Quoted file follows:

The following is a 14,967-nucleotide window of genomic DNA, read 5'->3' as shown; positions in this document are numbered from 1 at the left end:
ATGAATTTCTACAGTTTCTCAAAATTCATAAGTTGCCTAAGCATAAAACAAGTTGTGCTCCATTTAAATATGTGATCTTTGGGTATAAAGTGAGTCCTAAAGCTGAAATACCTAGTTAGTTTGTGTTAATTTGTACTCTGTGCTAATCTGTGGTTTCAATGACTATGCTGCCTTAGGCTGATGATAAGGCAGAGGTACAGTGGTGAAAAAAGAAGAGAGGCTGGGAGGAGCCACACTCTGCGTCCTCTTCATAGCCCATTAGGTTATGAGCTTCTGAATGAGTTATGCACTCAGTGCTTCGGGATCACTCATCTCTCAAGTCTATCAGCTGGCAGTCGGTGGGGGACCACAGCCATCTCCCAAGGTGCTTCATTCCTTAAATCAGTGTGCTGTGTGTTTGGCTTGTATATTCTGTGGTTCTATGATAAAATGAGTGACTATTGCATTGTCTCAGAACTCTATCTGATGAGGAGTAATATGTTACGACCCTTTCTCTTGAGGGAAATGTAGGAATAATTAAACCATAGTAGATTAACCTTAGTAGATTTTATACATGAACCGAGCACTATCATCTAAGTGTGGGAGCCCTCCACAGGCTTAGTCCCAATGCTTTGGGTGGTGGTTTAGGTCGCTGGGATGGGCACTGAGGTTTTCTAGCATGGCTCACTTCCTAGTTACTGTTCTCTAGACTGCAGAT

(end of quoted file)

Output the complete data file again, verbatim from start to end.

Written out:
The following is a 14,967-nucleotide window of genomic DNA, read 5'->3' as shown; positions in this document are numbered from 1 at the left end:
ATGAATTTCTACAGTTTCTCAAAATTCATAAGTTGCCTAAGCATAAAACAAGTTGTGCTCCATTTAAATATGTGATCTTTGGGTATAAAGTGAGTCCTAAAGCTGAAATACCTAGTTAGTTTGTGTTAATTTGTACTCTGTGCTAATCTGTGGTTTCAATGACTATGCTGCCTTAGGCTGATGATAAGGCAGAGGTACAGTGGTGAAAAAAGAAGAGAGGCTGGGAGGAGCCACACTCTGCGTCCTCTTCATAGCCCATTAGGTTATGAGCTTCTGAATGAGTTATGCACTCAGTGCTTCGGGATCACTCATCTCTCAAGTCTATCAGCTGGCAGTCGGTGGGGGACCACAGCCATCTCCCAAGGTGCTTCATTCCTTAAATCAGTGTGCTGTGTGTTTGGCTTGTATATTCTGTGGTTCTATGATAAAATGAGTGACTATTGCATTGTCTCAGAACTCTATCTGATGAGGAGTAATATGTTACGACCCTTTCTCTTGAGGGAAATGTAGGAATAATTAAACCATAGTAGATTAACCTTAGTAGATTTTATACATGAACCGAGCACTATCATCTAAGTGTGGGAGCCCTCCACAGGCTTAGTCCCAATGCTTTGGGTGGTGGTTTAGGTCGCTGGGATGGGCACTGAGGTTTTCTAGCATGGCTCACTTCCTAGTTACTGTTCTCTAGACTGCAGAT